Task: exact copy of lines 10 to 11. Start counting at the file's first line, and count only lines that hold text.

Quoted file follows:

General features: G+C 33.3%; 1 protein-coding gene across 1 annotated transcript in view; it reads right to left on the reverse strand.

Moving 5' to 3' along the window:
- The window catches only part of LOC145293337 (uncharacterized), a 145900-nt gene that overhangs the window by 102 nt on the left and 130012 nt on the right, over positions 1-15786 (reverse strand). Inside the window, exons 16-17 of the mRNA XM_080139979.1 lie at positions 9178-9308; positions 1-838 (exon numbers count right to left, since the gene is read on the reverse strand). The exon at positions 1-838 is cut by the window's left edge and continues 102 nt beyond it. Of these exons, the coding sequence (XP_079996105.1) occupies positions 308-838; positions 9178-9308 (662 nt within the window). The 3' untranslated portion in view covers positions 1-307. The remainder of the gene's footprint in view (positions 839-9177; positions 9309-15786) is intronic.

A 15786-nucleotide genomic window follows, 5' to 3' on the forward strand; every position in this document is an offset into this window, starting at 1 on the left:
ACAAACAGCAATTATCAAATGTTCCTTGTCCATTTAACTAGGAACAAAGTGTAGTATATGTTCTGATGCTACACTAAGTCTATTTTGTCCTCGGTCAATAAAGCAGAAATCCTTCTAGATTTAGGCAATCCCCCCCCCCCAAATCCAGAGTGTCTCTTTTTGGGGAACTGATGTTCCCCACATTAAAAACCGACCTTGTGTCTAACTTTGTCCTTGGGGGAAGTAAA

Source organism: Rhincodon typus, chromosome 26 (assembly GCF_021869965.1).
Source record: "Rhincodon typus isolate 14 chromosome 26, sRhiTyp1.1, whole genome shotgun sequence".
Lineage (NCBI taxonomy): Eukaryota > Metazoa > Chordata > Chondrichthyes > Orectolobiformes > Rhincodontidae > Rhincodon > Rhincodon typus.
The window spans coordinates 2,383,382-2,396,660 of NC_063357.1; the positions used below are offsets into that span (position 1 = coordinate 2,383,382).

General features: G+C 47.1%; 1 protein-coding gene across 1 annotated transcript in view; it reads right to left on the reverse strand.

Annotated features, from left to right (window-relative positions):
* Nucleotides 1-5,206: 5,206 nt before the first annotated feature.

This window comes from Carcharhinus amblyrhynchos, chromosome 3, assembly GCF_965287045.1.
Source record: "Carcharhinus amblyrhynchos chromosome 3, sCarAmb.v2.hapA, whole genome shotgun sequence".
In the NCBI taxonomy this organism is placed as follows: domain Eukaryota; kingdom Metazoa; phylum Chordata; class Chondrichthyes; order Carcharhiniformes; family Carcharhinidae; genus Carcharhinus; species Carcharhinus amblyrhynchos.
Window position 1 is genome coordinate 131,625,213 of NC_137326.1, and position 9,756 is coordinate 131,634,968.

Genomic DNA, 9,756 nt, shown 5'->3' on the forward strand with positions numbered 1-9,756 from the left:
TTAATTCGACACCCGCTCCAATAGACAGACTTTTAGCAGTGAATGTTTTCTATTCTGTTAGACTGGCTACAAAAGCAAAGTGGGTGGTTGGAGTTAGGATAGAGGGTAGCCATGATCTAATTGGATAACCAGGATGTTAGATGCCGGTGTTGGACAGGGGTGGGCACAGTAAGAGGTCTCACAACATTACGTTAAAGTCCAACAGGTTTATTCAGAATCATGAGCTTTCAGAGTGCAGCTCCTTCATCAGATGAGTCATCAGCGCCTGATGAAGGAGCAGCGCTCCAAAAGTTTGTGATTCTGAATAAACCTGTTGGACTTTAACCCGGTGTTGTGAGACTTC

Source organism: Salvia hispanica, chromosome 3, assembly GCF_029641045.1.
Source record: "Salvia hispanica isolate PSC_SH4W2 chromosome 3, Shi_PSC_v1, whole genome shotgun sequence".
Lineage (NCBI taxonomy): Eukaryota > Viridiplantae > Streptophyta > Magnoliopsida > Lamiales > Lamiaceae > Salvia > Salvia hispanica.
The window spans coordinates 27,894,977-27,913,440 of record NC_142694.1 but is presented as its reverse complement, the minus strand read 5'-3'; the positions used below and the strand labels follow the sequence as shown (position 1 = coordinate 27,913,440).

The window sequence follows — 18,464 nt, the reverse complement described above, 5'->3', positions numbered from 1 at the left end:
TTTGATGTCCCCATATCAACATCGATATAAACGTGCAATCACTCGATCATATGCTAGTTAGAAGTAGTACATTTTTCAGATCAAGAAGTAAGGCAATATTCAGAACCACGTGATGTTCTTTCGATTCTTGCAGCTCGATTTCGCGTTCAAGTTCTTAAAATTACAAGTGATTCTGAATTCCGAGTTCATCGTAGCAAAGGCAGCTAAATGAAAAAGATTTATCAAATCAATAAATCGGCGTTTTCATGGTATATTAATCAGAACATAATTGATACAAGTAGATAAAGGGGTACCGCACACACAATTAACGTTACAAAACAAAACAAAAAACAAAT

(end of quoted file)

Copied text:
General features: G+C 47.1%; 1 protein-coding gene across 1 annotated transcript in view; it reads right to left on the reverse strand.

Annotated features, from left to right (window-relative positions):